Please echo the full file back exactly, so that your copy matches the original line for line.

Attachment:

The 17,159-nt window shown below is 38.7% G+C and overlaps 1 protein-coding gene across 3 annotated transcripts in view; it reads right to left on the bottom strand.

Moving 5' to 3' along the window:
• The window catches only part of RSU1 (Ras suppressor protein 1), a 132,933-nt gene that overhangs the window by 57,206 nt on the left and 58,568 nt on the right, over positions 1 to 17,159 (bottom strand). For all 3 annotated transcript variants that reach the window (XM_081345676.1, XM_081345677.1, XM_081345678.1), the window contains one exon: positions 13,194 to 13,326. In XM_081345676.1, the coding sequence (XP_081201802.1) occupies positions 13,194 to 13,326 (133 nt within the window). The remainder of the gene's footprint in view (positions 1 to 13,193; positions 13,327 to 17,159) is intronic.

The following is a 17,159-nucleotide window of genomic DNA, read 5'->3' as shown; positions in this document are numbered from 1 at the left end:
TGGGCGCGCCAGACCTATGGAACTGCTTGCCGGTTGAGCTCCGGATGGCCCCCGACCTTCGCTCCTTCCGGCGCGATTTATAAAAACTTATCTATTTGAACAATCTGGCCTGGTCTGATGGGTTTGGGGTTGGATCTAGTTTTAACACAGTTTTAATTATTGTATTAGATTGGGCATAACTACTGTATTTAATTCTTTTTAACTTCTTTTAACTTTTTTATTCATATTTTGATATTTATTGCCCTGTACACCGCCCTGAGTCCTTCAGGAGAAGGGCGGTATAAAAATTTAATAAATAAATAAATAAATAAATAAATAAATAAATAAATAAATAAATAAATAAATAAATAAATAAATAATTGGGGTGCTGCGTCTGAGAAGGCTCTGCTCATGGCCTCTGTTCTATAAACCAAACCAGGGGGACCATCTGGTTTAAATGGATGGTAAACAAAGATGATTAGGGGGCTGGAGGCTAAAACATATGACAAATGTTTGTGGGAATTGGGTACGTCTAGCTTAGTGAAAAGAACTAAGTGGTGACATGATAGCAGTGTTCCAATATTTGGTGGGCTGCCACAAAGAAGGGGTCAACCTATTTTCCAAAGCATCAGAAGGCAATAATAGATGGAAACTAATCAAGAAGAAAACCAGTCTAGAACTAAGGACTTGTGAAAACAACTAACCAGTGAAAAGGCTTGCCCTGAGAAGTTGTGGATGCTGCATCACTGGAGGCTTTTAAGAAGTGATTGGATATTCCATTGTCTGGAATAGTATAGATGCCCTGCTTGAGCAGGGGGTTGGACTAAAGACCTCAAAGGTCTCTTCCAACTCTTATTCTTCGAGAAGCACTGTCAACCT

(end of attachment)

The 17,159-nt window shown below is 38.7% G+C and overlaps 1 protein-coding gene across 3 annotated transcripts in view; it reads right to left on the bottom strand.

Moving 5' to 3' along the window:
• The window catches only part of RSU1 (Ras suppressor protein 1), a 132,933-nt gene that overhangs the window by 57,206 nt on the left and 58,568 nt on the right, over positions 1 to 17,159 (bottom strand). For all 3 annotated transcript variants that reach the window (XM_081345676.1, XM_081345677.1, XM_081345678.1), the window contains one exon: positions 13,194 to 13,326. In XM_081345676.1, the coding sequence (XP_081201802.1) occupies positions 13,194 to 13,326 (133 nt within the window). The remainder of the gene's footprint in view (positions 1 to 13,193; positions 13,327 to 17,159) is intronic.

The following is a 17,159-nucleotide window of genomic DNA, read 5'->3' as shown; positions in this document are numbered from 1 at the left end:
TGGGCGCGCCAGACCTATGGAACTGCTTGCCGGTTGAGCTCCGGATGGCCCCCGACCTTCGCTCCTTCCGGCGCGATTTATAAAAACTTATCTATTTGAACAATCTGGCCTGGTCTGATGGGTTTGGGGTTGGATCTAGTTTTAACACAGTTTTAATTATTGTATTAGATTGGGCATAACTACTGTATTTAATTCTTTTTAACTTCTTTTAACTTTTTTATTCATATTTTGATATTTATTGCCCTGTACACCGCCCTGAGTCCTTCAGGAGAAGGGCGGTATAAAAATTTAATAAATAAATAAATAAATAAATAAATAAATAAATAAATAAATAAATAAATAAATAAATAAATAAATAATTGGGGTGCTGCGTCTGAGAAGGCTCTGCTCATGGCCTCTGTTCTATAAACCAAACCAGGGGGACCATCTGGTTTAAATGGATGGTAAACAAAGATGATTAGGGGGCTGGAGGCTAAAACATATGACAAATGTTTGTGGGAATTGGGTACGTCTAGCTTAGTGAAAAGAACTAAGTGGTGACATGATAGCAGTGTTCCAATATTTGGTGGGCTGCCACAAAGAAGGGGTCAACCTATTTTCCAAAGCATCAGAAGGCAATAATAGATGGAAACTAATCAAGAAGAAAACCAGTCTAGAACTAAGGACTTGTGAAAACAACTAACCAGTGAAAAGGCTTGCCCTGAGAAGTTGTGGATGCTGCATCACTGGAGGCTTTTAAGAAGTGATTGGATATTCCATTGTCTGGAATAGTATAGATGCCCTGCTTGAGCAGGGGGTTGGACTAAAGACCTCAAAGGTCTCTTCCAACTCTTATTCTTCGAGAAGCACTGTCAACCT